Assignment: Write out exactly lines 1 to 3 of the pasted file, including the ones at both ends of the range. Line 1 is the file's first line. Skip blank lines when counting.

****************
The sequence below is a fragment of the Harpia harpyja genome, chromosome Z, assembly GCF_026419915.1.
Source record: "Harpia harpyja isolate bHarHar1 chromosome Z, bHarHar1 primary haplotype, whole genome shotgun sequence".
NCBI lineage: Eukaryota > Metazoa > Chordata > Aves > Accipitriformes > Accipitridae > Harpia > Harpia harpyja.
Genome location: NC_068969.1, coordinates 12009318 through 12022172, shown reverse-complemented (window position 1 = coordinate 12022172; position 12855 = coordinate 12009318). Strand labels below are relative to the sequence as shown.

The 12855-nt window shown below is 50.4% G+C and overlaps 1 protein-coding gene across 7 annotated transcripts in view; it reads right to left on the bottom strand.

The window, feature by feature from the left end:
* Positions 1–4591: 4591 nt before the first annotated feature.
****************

The sequence below is a fragment of the Harpia harpyja genome, chromosome Z, assembly GCF_026419915.1.
Source record: "Harpia harpyja isolate bHarHar1 chromosome Z, bHarHar1 primary haplotype, whole genome shotgun sequence".
NCBI lineage: Eukaryota > Metazoa > Chordata > Aves > Accipitriformes > Accipitridae > Harpia > Harpia harpyja.